u_g
<xarray.DataArray (latitude: 81, longitude: 131)>
<Quantity([[ 2.33535886  4.60981877  2.93625413 ... 22.89067952 22.89183583
  23.49234567]
 [ 4.38966801  4.64400083  4.42111986 ... 23.12487204 23.12526033
  23.28446103]
 [ 5.54483395  4.9994661   5.35235118 ... 22.97939121 22.94731075
  22.75482798]
 ...
 [-3.42134235 -3.29600145 -3.16911313 ... -7.60556204 -6.84423212
  -4.56488464]
 [-3.84801887 -2.12410641 -2.1224862  ... -5.57355154 -6.1049832
  -5.30945593]
 [-2.64743317  2.22914893 -2.78516091 ...  0.27885616 -4.18284239
  -7.24175843]], 'meter / second')>
Coordinates:
    time1      datetime64[ns] 2017-09-05T18:00:00
    reftime    datetime64[ns] 2017-09-05T12:00:00
  * latitude   (latitude) float32 50.0 49.5 49.0 48.5 ... 11.5 11.0 10.5 10.0
  * longitude  (longitude) float32 250.0 250.5 251.0 251.5 ... 314.0 314.5 315.0
    metpy_crs  object Projection: latitude_longitude
    isobaric3  float64 5e+04


For profile-based calculations (and most remaining calculations in the metpy.calc module), xarray DataArrays are accepted as inputs, but the outputs remain Pint Quantities (typically scalars). Note that MetPy’s profile calculations (such as CAPE and CIN) require the sounding to be ordered from highest to lowest pressure. As seen earlier in this tutorial, this data is ordered the other way, so we need to reverse the inputs to mpcalc.surface_based_cape_cin.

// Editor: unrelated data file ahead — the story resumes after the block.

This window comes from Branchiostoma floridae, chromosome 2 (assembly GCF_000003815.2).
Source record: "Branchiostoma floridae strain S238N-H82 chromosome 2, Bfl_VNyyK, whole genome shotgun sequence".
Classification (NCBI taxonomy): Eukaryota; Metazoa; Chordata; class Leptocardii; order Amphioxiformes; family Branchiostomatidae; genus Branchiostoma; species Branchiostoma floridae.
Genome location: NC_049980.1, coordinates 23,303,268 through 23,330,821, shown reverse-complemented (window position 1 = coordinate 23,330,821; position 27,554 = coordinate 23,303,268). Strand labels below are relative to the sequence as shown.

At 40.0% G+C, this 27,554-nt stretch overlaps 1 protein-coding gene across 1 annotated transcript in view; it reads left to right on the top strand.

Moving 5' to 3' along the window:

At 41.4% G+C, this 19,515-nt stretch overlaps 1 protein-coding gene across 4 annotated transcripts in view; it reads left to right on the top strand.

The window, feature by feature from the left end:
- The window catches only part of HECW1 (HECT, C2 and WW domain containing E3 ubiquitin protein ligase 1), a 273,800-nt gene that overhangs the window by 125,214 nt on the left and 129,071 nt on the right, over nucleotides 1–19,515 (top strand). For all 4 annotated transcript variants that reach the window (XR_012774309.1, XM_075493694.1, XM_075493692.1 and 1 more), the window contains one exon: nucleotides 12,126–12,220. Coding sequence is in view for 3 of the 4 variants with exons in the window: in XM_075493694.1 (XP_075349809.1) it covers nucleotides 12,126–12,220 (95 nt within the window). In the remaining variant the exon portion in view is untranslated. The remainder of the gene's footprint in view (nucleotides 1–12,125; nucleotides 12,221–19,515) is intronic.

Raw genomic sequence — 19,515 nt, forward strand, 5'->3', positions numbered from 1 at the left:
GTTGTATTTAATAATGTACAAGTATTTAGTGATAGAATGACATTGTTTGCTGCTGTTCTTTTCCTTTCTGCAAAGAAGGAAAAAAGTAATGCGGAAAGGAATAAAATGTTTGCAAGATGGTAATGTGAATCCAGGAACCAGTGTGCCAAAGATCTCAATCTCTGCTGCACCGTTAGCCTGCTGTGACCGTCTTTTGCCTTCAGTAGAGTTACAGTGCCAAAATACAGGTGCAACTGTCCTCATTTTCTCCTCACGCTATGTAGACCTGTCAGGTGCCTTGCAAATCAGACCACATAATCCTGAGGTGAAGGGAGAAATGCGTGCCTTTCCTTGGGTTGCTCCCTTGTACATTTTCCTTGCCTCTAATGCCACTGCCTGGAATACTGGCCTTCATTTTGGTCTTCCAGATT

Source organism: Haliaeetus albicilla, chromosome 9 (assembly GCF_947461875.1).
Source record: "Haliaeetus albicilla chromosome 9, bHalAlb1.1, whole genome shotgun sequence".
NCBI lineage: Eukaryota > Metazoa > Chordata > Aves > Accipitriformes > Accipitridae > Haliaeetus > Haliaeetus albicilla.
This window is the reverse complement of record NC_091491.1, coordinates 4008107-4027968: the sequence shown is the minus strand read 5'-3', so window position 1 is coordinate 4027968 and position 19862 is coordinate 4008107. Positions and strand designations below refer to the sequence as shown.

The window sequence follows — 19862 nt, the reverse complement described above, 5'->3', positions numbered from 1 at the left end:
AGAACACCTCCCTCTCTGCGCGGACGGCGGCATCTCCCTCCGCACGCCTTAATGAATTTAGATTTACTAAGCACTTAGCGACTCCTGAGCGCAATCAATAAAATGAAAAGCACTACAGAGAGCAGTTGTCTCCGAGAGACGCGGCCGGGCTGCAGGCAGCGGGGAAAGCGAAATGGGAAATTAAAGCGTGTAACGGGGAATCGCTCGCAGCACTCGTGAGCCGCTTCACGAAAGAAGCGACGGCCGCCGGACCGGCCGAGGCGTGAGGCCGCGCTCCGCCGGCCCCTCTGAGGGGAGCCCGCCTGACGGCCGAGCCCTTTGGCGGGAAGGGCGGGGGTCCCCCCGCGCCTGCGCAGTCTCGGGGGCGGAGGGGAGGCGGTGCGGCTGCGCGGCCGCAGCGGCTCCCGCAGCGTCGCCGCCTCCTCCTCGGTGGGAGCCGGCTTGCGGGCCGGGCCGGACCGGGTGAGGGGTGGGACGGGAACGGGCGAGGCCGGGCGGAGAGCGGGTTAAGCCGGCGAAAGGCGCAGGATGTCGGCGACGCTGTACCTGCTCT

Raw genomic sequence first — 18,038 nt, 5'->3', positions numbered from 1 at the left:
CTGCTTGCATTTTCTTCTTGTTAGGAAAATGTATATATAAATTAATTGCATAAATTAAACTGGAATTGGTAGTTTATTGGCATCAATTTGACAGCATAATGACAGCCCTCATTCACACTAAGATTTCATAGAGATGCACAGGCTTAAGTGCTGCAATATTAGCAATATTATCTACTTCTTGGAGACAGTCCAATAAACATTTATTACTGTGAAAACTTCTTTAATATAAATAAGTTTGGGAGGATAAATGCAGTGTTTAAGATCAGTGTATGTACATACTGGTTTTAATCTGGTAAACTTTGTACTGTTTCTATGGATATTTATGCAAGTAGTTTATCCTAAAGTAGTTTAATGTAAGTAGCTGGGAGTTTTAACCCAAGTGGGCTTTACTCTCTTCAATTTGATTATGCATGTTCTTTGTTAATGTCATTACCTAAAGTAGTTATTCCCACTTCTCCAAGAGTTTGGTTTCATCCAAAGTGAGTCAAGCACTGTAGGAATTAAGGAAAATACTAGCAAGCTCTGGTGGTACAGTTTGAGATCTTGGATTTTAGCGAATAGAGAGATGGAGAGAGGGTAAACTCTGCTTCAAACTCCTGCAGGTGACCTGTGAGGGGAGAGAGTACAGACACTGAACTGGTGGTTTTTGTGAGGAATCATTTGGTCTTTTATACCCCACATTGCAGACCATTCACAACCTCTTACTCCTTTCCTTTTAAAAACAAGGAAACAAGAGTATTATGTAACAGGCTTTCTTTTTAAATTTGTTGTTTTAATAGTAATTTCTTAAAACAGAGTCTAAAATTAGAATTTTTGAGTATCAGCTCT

data_at_point = data.metpy.sel(
    time1='2017-09-05 12:00',
    latitude=30 * units.degrees_north,
    longitude=260 * units.degrees_east
)
dewpoint = mpcalc.dewpoint_from_relative_humidity(
    data_at_point['Temperature_isobaric'],
    data_at_point['Relative_humidity_isobaric']
)
cape, cin = mpcalc.surface_based_cape_cin(
    data_at_point['isobaric3'][::-1],
    data_at_point['Temperature_isobaric'][::-1],
    dewpoint[::-1]
)
cape
1904.708106279609 joule/kilogram


A few remaining portions of MetPy’s calculations (mainly the interpolation module and a few other functions) do not fully support xarray, and so, use of .values may be needed to convert to a bare NumPy array. For full information on xarray support for your function of interest, see the Reference Guide.

CF-Compliant Dataset Example

The GFS sample used throughout this tutorial so far has been an example of a CF-compliant dataset. These kinds of datasets are easiest to work with it MetPy, since most of the “xarray magic” uses CF metadata. For this kind of dataset, a typical workflow looks like the following